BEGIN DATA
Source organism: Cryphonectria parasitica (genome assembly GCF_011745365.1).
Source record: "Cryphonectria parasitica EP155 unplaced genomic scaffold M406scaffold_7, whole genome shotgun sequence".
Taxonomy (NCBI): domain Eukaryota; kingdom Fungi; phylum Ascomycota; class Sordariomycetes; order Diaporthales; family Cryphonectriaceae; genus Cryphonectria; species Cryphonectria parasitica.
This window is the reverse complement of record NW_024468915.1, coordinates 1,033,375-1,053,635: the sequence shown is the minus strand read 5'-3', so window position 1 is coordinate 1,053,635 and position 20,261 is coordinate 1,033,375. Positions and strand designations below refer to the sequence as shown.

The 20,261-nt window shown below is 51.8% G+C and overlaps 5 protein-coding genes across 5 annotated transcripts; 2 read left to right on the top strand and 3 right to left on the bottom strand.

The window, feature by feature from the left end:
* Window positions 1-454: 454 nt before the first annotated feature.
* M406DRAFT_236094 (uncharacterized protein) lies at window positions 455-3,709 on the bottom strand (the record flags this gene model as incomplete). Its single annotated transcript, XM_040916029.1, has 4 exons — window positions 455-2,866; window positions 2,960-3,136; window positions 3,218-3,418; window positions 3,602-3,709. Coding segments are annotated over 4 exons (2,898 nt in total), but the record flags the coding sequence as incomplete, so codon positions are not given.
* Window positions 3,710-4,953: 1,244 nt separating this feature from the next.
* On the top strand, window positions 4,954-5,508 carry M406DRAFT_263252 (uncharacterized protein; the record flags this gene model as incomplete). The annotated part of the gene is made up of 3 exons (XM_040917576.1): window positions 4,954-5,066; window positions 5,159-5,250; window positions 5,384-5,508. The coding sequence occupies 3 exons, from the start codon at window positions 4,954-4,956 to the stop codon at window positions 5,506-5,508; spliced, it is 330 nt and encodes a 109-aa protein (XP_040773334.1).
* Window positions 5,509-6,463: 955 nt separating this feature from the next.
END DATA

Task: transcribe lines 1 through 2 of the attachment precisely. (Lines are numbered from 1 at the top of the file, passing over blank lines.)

Source organism: Cryphonectria parasitica (genome assembly GCF_011745365.1).
Source record: "Cryphonectria parasitica EP155 unplaced genomic scaffold M406scaffold_7, whole genome shotgun sequence".